Plastic bottles are a common sight in our day-to-day lives. Go into a newsagent, supermarket or train station, and you’ll be inundated with choices of bottled water and soft drinks to buy.
But another all too familiar sight is empty plastic bottles on our streets, in our rivers and on our beaches. Through wind and waterways, these plastic bottles can easily end up in our oceans.
Beach cleans around the world show that plastic bottles and bottle tops together make up the most commonly-found plastic packaging washed up on the world’s beaches.
Our collection and recycling systems just can’t keep up with the surging numbers of plastic bottles that we’re being sold. Even though plastic bottles are made out of one of the easiest materials to recycle, only just over half of the plastic bottles produced globally are recycled - with less than 1 in 10 recycled into new plastic bottles.
In the UK, that’s as many as 16 million plastic bottles every day that aren’t being recycled!
Here’s three ways you can take action:
1. Say no to single-use plastic bottles! You can cut your plastic footprint by carrying a reusable bottle. You can fill it with tap water for free, save money on bottled water and do your bit to limit the number of throwaway bottles harming our ocean life.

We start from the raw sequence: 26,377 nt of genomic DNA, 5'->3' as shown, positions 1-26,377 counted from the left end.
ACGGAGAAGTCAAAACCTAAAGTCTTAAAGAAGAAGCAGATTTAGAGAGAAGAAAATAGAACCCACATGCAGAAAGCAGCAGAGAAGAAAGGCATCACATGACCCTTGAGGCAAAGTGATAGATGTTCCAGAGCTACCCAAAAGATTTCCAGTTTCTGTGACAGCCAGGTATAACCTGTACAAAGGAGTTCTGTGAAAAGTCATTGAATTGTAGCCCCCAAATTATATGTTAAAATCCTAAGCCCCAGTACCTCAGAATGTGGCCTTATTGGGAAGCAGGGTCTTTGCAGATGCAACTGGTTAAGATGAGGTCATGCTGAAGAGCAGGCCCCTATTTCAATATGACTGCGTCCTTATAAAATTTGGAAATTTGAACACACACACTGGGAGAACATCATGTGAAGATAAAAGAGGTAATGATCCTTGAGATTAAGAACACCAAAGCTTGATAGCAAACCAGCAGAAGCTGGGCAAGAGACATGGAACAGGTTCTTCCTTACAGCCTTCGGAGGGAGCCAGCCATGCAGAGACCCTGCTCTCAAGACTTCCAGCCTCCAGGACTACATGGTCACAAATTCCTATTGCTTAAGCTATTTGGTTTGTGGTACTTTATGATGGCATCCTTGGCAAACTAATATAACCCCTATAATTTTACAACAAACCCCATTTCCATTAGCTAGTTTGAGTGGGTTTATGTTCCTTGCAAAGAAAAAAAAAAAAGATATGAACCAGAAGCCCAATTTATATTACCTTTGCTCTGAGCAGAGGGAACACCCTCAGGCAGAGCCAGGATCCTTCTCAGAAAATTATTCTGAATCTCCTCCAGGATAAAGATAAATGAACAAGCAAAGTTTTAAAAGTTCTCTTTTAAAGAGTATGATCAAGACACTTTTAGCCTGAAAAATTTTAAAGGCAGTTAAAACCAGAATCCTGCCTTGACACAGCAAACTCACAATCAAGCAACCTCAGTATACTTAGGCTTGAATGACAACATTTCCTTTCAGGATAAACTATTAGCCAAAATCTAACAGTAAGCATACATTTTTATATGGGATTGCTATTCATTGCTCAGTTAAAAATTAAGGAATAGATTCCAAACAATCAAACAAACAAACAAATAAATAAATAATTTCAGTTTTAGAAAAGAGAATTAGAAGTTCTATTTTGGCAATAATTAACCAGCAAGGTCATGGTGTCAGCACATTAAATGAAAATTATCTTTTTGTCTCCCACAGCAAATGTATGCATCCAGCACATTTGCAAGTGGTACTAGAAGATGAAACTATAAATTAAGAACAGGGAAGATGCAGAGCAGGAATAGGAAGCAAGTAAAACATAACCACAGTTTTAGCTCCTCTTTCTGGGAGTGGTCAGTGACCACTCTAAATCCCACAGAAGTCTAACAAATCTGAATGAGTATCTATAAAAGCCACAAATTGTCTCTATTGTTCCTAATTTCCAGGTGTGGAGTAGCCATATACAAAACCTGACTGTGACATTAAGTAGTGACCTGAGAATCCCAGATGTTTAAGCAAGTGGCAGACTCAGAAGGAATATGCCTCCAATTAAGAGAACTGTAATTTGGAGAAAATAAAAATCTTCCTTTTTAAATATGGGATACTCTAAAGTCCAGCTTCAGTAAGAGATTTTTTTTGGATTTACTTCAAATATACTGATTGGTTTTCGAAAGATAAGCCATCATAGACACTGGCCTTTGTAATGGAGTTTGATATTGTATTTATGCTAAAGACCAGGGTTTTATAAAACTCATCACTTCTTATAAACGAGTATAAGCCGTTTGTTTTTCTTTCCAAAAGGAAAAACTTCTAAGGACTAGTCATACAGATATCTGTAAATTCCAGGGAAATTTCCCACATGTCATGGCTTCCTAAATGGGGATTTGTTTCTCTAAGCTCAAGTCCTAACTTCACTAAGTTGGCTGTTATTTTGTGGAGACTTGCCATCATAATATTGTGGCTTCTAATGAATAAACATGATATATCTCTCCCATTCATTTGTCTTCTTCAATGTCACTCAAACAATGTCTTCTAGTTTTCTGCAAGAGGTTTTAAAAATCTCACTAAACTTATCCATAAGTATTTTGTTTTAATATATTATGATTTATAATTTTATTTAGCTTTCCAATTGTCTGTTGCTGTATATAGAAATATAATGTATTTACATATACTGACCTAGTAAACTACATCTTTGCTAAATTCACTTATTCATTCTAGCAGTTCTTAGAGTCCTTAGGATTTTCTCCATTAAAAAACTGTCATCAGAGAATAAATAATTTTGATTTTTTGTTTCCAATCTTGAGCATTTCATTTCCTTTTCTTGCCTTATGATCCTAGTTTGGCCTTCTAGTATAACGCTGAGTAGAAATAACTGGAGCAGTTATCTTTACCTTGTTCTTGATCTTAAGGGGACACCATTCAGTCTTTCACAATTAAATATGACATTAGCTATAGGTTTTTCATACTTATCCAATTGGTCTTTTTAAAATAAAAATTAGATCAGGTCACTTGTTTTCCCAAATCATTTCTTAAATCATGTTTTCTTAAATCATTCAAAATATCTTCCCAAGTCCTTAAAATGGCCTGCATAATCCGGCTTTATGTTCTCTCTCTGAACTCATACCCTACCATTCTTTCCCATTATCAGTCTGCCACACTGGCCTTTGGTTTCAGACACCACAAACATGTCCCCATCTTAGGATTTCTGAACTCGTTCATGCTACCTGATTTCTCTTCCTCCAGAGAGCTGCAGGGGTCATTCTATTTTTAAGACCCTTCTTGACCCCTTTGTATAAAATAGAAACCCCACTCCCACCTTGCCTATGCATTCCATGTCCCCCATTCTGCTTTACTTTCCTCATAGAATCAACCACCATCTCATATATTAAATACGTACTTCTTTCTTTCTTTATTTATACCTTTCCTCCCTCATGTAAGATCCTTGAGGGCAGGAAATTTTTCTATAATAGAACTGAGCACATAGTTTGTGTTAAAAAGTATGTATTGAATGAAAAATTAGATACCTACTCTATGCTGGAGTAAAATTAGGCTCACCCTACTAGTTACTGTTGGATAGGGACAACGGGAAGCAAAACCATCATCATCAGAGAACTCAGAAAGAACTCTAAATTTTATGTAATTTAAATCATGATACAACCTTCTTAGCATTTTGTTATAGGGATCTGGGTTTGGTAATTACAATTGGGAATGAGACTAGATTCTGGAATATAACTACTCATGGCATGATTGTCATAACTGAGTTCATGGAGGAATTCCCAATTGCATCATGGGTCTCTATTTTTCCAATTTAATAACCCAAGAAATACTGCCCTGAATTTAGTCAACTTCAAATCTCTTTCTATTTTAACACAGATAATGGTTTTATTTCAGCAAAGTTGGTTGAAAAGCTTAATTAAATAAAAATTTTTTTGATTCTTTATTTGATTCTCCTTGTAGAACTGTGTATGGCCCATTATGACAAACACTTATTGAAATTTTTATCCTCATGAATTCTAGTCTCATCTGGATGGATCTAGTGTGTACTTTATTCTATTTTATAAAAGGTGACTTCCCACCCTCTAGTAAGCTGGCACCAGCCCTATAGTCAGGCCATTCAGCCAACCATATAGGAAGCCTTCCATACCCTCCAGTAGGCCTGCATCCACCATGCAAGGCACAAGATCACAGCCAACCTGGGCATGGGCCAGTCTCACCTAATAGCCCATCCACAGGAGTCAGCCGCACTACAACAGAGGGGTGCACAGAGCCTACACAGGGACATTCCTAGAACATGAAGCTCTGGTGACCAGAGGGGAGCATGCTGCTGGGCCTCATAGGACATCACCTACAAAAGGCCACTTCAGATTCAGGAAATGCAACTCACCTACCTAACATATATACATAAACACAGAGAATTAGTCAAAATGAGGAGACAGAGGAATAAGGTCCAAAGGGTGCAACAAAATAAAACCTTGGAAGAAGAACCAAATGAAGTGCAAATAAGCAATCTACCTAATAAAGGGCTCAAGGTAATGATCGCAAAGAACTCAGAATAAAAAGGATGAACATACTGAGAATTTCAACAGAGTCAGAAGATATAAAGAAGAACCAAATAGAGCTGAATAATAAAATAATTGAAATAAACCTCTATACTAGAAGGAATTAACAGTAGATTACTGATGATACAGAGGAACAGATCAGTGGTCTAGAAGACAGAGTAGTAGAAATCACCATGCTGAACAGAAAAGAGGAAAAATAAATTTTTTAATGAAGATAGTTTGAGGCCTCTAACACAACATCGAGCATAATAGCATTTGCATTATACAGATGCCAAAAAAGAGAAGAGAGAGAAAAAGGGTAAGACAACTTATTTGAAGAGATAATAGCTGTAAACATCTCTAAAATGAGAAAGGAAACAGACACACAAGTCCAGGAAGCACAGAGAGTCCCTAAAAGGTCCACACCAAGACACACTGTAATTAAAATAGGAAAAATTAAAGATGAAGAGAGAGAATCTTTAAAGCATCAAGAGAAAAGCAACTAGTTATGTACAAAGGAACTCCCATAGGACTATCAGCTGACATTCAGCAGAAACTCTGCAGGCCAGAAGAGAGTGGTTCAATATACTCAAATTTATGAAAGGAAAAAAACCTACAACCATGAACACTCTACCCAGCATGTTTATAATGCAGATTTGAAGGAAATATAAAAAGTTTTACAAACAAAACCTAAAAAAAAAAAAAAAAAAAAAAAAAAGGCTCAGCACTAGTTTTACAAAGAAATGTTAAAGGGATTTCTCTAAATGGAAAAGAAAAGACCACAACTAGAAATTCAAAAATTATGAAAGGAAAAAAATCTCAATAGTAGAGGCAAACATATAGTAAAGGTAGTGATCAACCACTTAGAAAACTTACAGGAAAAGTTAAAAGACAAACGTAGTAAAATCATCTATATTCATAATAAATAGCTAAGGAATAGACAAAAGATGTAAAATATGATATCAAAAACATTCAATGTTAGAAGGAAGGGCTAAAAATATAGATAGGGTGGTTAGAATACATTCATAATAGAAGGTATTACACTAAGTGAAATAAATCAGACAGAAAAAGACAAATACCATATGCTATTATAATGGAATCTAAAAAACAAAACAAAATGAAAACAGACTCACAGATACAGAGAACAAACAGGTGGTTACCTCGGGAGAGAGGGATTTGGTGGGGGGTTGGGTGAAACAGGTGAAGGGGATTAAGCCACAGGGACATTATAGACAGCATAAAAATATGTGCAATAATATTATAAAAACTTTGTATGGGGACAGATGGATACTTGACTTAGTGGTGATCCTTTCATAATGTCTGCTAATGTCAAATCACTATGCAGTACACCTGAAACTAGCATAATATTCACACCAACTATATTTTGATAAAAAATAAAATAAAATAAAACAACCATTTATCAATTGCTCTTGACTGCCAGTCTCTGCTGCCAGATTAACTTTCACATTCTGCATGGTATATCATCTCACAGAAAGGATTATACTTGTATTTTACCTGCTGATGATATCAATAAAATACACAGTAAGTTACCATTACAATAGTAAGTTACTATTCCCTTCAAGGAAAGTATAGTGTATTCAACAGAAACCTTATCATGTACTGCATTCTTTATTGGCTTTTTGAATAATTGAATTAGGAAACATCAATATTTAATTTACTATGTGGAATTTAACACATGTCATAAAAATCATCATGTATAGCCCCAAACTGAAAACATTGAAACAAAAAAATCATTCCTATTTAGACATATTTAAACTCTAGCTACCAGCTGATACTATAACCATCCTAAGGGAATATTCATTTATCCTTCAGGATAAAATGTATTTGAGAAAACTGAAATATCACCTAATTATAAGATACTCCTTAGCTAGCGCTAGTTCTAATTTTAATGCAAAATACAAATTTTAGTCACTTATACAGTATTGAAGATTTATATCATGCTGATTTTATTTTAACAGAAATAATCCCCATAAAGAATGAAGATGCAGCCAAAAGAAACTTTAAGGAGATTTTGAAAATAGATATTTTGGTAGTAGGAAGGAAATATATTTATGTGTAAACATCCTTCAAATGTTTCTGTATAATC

2. Show your support for Deposit Return Schemes. These schemes - where a small deposit on a plastic bottle is refunded when it’s returned for reuse or recycling - are in place around the world, with millions of people using them. And they really work! In parts of the US where schemes are operating the number of plastic bottles washing up on beaches has dropped by a staggering 70%.
Scottish politicians are currently looking at introducing the scheme, and ministers in Westminster are under pressure to follow suit - add your name to our petition here!
3. Tell your friends! We need recycling to deal with plastic waste but ideally we’d reduce the number of bottles being produced in the first place. Lots of people have no idea of the extent of the problem of plastic pollution in our oceans so the more awareness we can raise the better! You can share this video: